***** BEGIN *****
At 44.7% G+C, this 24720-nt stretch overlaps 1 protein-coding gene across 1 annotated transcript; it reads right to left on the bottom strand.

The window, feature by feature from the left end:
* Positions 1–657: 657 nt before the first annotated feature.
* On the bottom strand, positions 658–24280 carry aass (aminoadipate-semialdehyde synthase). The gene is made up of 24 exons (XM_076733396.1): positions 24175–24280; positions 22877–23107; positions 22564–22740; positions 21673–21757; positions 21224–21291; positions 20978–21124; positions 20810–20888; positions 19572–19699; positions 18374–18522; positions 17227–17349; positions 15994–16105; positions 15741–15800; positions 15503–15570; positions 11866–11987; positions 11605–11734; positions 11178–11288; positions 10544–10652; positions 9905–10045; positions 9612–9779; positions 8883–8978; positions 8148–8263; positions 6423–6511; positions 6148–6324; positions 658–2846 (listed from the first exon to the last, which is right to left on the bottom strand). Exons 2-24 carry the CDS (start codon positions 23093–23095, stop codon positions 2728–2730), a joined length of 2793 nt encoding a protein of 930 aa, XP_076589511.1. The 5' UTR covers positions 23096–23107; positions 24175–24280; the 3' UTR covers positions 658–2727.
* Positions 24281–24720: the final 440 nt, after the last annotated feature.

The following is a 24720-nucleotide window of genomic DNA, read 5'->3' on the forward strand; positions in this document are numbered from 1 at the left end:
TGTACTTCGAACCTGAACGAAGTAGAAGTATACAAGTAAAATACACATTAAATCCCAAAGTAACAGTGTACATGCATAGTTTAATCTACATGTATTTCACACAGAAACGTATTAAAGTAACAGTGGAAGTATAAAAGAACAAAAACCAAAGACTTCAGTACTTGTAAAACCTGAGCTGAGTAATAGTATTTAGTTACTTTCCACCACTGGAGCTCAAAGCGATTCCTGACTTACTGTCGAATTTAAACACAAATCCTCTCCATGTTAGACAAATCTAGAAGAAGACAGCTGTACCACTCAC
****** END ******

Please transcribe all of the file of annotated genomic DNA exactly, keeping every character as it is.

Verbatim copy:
At 44.7% G+C, this 24720-nt stretch overlaps 1 protein-coding gene across 1 annotated transcript; it reads right to left on the bottom strand.

The window, feature by feature from the left end:
* Positions 1–657: 657 nt before the first annotated feature.
* On the bottom strand, positions 658–24280 carry aass (aminoadipate-semialdehyde synthase). The gene is made up of 24 exons (XM_076733396.1): positions 24175–24280; positions 22877–23107; positions 22564–22740; positions 21673–21757; positions 21224–21291; positions 20978–21124; positions 20810–20888; positions 19572–19699; positions 18374–18522; positions 17227–17349; positions 15994–16105; positions 15741–15800; positions 15503–15570; positions 11866–11987; positions 11605–11734; positions 11178–11288; positions 10544–10652; positions 9905–10045; positions 9612–9779; positions 8883–8978; positions 8148–8263; positions 6423–6511; positions 6148–6324; positions 658–2846 (listed from the first exon to the last, which is right to left on the bottom strand). Exons 2-24 carry the CDS (start codon positions 23093–23095, stop codon positions 2728–2730), a joined length of 2793 nt encoding a protein of 930 aa, XP_076589511.1. The 5' UTR covers positions 23096–23107; positions 24175–24280; the 3' UTR covers positions 658–2727.
* Positions 24281–24720: the final 440 nt, after the last annotated feature.

The following is a 24720-nucleotide window of genomic DNA, read 5'->3' on the forward strand; positions in this document are numbered from 1 at the left end:
TGTACTTCGAACCTGAACGAAGTAGAAGTATACAAGTAAAATACACATTAAATCCCAAAGTAACAGTGTACATGCATAGTTTAATCTACATGTATTTCACACAGAAACGTATTAAAGTAACAGTGGAAGTATAAAAGAACAAAAACCAAAGACTTCAGTACTTGTAAAACCTGAGCTGAGTAATAGTATTTAGTTACTTTCCACCACTGGAGCTCAAAGCGATTCCTGACTTACTGTCGAATTTAAACACAAATCCTCTCCATGTTAGACAAATCTAGAAGAAGACAGCTGTACCACTCAC